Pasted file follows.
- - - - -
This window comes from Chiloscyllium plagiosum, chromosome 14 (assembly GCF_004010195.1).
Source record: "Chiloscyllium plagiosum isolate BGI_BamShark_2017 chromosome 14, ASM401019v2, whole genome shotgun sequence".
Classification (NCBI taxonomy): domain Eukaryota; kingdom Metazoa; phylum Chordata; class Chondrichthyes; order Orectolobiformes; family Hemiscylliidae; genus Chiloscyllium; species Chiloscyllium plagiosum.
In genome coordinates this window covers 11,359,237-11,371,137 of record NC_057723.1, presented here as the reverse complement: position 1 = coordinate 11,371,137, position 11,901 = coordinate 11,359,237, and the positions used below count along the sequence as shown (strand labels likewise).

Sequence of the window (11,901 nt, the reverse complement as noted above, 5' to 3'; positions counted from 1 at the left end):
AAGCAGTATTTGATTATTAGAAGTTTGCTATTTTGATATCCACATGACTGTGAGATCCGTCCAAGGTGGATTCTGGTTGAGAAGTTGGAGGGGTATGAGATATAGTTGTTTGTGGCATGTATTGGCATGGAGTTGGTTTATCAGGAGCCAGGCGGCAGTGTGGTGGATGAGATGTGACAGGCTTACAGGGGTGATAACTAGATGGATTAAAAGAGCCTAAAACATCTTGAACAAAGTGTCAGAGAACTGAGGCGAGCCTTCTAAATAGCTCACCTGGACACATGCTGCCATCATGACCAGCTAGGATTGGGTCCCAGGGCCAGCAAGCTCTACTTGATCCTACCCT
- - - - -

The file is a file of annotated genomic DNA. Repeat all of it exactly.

This window comes from Chiloscyllium plagiosum, chromosome 14 (assembly GCF_004010195.1).
Source record: "Chiloscyllium plagiosum isolate BGI_BamShark_2017 chromosome 14, ASM401019v2, whole genome shotgun sequence".
Classification (NCBI taxonomy): domain Eukaryota; kingdom Metazoa; phylum Chordata; class Chondrichthyes; order Orectolobiformes; family Hemiscylliidae; genus Chiloscyllium; species Chiloscyllium plagiosum.
In genome coordinates this window covers 11,359,237-11,371,137 of record NC_057723.1, presented here as the reverse complement: position 1 = coordinate 11,371,137, position 11,901 = coordinate 11,359,237, and the positions used below count along the sequence as shown (strand labels likewise).

Sequence of the window (11,901 nt, the reverse complement as noted above, 5' to 3'; positions counted from 1 at the left end):
AAGCAGTATTTGATTATTAGAAGTTTGCTATTTTGATATCCACATGACTGTGAGATCCGTCCAAGGTGGATTCTGGTTGAGAAGTTGGAGGGGTATGAGATATAGTTGTTTGTGGCATGTATTGGCATGGAGTTGGTTTATCAGGAGCCAGGCGGCAGTGTGGTGGATGAGATGTGACAGGCTTACAGGGGTGATAACTAGATGGATTAAAAGAGCCTAAAACATCTTGAACAAAGTGTCAGAGAACTGAGGCGAGCCTTCTAAATAGCTCACCTGGACACATGCTGCCATCATGACCAGCTAGGATTGGGTCCCAGGGCCAGCAAGCTCTACTTGATCCTACCCT